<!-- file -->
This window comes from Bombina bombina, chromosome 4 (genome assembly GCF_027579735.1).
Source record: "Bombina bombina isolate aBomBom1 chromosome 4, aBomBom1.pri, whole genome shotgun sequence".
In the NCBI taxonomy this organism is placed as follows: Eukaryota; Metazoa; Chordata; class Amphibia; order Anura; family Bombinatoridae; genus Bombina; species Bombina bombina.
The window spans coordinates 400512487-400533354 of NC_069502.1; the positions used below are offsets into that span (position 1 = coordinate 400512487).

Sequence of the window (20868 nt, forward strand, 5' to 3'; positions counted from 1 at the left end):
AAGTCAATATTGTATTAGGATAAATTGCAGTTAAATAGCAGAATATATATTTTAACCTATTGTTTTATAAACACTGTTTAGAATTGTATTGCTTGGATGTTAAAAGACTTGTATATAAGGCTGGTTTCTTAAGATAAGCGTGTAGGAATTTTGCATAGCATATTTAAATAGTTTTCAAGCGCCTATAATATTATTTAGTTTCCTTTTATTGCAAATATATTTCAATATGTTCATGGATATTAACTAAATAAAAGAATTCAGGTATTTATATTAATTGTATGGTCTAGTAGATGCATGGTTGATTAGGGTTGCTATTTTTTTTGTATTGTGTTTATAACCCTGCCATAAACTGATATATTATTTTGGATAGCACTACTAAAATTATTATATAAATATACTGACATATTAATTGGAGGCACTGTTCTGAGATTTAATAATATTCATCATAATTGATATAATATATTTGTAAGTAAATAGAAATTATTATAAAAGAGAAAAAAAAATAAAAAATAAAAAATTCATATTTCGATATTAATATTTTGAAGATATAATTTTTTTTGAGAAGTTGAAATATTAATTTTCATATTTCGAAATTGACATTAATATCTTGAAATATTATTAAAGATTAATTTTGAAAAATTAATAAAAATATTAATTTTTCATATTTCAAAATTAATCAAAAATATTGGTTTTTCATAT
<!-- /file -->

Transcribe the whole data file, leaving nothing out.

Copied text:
This window comes from Bombina bombina, chromosome 4 (genome assembly GCF_027579735.1).
Source record: "Bombina bombina isolate aBomBom1 chromosome 4, aBomBom1.pri, whole genome shotgun sequence".
In the NCBI taxonomy this organism is placed as follows: Eukaryota; Metazoa; Chordata; class Amphibia; order Anura; family Bombinatoridae; genus Bombina; species Bombina bombina.
The window spans coordinates 400512487-400533354 of NC_069502.1; the positions used below are offsets into that span (position 1 = coordinate 400512487).

Sequence of the window (20868 nt, forward strand, 5' to 3'; positions counted from 1 at the left end):
AAGTCAATATTGTATTAGGATAAATTGCAGTTAAATAGCAGAATATATATTTTAACCTATTGTTTTATAAACACTGTTTAGAATTGTATTGCTTGGATGTTAAAAGACTTGTATATAAGGCTGGTTTCTTAAGATAAGCGTGTAGGAATTTTGCATAGCATATTTAAATAGTTTTCAAGCGCCTATAATATTATTTAGTTTCCTTTTATTGCAAATATATTTCAATATGTTCATGGATATTAACTAAATAAAAGAATTCAGGTATTTATATTAATTGTATGGTCTAGTAGATGCATGGTTGATTAGGGTTGCTATTTTTTTTGTATTGTGTTTATAACCCTGCCATAAACTGATATATTATTTTGGATAGCACTACTAAAATTATTATATAAATATACTGACATATTAATTGGAGGCACTGTTCTGAGATTTAATAATATTCATCATAATTGATATAATATATTTGTAAGTAAATAGAAATTATTATAAAAGAGAAAAAAAAATAAAAAATAAAAAATTCATATTTCGATATTAATATTTTGAAGATATAATTTTTTTTGAGAAGTTGAAATATTAATTTTCATATTTCGAAATTGACATTAATATCTTGAAATATTATTAAAGATTAATTTTGAAAAATTAATAAAAATATTAATTTTTCATATTTCAAAATTAATCAAAAATATTGGTTTTTCATAT